When you need to sit back and wash away your stress, nothing beats a warm bath. But your relaxation can be ruined in a hurry if your bathtub gets damaged, chipped or cracked. Fortunately, many small imperfections in your tub can be fixed without throwing it out with the bathwater. Read on for some tips on basic bathroom plumbing repair to keep your bathtub smooth, shiny and clean.
A Fresh Liner Makes a Tub Look Like New
If you have a modern bathtub, chances are good it’s made from fiberglass or acrylic, although older models are actually made from metal like steel or cast iron, which is then lined with enamel or porcelain. Fortunately, there are fairly simple ways to repair fiberglass and acrylic tubs once they start to wear out. Generally, there are two options: installing a tub liner, or touching up or refinishing the glaze on the tub.
Putting in a tub liner is less of a do-it-yourself project. Since the liner needs to be an exact fit for your bathtub, the process usually involves a contractor coming to measure the tub, then sending the specifications to a manufacturer to make a custom liner. The contractor then adheres the liner to your tub and adjusts the drain so everything works like new. Bathtub liners are expensive, but they are quite durable and can add decades to the life of any tub.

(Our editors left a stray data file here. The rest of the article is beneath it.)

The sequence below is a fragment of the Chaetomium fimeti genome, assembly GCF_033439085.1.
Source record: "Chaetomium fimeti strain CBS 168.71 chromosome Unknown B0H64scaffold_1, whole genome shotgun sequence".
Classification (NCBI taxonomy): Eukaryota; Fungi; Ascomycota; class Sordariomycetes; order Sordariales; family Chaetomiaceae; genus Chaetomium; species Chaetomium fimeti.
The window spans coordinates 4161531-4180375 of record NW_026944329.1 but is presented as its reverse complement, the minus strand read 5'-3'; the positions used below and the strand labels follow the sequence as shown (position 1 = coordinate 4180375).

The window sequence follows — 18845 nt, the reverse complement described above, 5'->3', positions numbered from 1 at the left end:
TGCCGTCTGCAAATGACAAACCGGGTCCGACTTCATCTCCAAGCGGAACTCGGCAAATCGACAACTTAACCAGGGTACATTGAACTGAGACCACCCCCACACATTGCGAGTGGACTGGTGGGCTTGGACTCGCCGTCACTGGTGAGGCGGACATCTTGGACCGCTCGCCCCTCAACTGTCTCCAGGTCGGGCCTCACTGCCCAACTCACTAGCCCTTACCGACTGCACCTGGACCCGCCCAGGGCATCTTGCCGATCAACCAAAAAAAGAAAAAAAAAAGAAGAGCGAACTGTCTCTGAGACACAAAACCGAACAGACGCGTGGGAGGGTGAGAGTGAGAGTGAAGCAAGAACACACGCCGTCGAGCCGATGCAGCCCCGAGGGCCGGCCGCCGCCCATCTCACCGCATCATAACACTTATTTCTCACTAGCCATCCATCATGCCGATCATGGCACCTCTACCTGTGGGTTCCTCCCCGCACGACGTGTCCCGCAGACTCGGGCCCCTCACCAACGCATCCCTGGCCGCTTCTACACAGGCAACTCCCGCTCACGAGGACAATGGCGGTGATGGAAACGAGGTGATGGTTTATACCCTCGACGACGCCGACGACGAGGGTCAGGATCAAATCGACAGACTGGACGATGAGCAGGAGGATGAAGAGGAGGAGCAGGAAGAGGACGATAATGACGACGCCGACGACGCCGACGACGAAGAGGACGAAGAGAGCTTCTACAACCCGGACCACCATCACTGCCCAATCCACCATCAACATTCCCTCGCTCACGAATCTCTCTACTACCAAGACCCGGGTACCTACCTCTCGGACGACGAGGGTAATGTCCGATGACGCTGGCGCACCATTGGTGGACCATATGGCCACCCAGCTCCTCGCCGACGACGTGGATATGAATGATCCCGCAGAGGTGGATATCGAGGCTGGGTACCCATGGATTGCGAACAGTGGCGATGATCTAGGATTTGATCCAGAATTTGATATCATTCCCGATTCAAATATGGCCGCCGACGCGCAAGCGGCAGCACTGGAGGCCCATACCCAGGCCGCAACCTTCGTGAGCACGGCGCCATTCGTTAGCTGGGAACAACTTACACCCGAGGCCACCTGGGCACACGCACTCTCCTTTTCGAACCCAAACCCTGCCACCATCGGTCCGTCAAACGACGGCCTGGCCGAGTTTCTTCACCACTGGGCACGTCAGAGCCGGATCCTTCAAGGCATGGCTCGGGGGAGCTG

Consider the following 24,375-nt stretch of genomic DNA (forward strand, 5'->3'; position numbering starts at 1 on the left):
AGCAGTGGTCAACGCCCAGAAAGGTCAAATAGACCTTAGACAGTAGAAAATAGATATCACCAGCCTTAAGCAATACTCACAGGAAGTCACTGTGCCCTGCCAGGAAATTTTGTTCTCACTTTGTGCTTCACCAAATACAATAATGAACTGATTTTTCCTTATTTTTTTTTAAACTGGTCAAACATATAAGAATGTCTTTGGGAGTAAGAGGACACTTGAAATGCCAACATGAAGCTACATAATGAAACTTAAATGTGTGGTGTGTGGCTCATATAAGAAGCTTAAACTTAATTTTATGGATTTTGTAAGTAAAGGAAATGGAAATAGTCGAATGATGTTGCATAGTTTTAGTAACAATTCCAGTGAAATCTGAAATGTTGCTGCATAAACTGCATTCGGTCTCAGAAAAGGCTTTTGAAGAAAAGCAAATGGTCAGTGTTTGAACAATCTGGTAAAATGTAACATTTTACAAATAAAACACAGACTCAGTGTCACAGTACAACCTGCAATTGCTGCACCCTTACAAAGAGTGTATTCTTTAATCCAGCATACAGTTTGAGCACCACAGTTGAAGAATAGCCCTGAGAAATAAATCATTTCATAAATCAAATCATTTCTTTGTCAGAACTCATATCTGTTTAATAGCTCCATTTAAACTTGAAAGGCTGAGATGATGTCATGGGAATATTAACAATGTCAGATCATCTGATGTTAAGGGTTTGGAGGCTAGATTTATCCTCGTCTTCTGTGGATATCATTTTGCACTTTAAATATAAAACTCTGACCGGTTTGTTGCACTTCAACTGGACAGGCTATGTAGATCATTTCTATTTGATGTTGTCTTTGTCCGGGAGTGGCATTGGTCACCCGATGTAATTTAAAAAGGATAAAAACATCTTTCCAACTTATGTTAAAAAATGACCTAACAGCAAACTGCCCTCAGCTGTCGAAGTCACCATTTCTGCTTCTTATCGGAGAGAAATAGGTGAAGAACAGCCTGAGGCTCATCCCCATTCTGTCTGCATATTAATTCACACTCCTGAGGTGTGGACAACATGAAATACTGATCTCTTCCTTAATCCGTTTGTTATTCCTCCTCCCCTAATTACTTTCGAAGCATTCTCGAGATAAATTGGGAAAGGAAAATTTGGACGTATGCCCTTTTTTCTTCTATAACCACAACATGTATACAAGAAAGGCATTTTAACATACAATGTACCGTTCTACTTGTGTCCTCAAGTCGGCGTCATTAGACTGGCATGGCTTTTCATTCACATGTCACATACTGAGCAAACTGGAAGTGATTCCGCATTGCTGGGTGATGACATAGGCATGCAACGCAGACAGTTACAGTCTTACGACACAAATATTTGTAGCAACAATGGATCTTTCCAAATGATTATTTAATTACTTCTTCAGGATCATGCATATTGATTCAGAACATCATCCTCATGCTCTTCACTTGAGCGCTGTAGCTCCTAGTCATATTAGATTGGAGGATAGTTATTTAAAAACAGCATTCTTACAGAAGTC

Blaze New Trails in Bathroom Plumbing Repair
If you don't want to go the liner route, you can re-glaze the bathtub instead. This process is also usually a professional job because it involves painstaking work and hazardous chemicals, but experienced DIY-ers can take it on themselves with some epoxy paint, hydrofluoric acid and sandpaper. If you decide to re-glaze a tub yourself, be sure to follow all manufacturer instructions to protect your health and ensure that you do the job correctly.
For smaller cracks in a fiberglass tub, you just need to caulk or patch them with a bonding agent. The process is straightforward – clean and sand the area in question, fill the crack with caulk or filler, and then paint over it with the bonding agent. Most kits come with a piece of fiberglass cloth that you can adhere over the repair job so it blends with the rest of the tub. If you do find a crack in your tub, you should act to fix it as soon as possible before it gets bigger or allows too much water to seep onto the floor.
Know When to Walk Away
If your bathtub is so far degraded that repair is unfeasible, or if the tub already has a significant leak, your best option might be to tear it out and start over with a brand new bath area. That way, you can pick out the look and functionality from modern bathroom installations that best match your home and preferences.
For help fixing your bathtub, designing a new bathroom, or any other questions about bathroom plumbing repair, contact an expert plumber today.